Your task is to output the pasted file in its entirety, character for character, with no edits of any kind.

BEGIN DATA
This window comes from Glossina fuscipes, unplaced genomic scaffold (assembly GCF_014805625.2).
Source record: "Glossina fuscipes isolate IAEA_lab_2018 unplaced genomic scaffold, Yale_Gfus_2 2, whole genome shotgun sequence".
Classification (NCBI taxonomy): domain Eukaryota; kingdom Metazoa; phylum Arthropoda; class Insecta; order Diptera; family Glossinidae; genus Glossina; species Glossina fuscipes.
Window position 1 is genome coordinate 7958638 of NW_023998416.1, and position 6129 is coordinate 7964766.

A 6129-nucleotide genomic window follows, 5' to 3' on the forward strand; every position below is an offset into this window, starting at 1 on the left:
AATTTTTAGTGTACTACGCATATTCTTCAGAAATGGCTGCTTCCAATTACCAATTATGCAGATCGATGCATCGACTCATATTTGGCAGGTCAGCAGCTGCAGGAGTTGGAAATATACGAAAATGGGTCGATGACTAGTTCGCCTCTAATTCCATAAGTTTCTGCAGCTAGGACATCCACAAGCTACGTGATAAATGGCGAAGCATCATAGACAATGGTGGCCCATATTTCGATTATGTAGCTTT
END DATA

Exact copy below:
This window comes from Glossina fuscipes, unplaced genomic scaffold (assembly GCF_014805625.2).
Source record: "Glossina fuscipes isolate IAEA_lab_2018 unplaced genomic scaffold, Yale_Gfus_2 2, whole genome shotgun sequence".
Classification (NCBI taxonomy): domain Eukaryota; kingdom Metazoa; phylum Arthropoda; class Insecta; order Diptera; family Glossinidae; genus Glossina; species Glossina fuscipes.
Window position 1 is genome coordinate 7958638 of NW_023998416.1, and position 6129 is coordinate 7964766.

A 6129-nucleotide genomic window follows, 5' to 3' on the forward strand; every position below is an offset into this window, starting at 1 on the left:
AATTTTTAGTGTACTACGCATATTCTTCAGAAATGGCTGCTTCCAATTACCAATTATGCAGATCGATGCATCGACTCATATTTGGCAGGTCAGCAGCTGCAGGAGTTGGAAATATACGAAAATGGGTCGATGACTAGTTCGCCTCTAATTCCATAAGTTTCTGCAGCTAGGACATCCACAAGCTACGTGATAAATGGCGAAGCATCATAGACAATGGTGGCCCATATTTCGATTATGTAGCTTT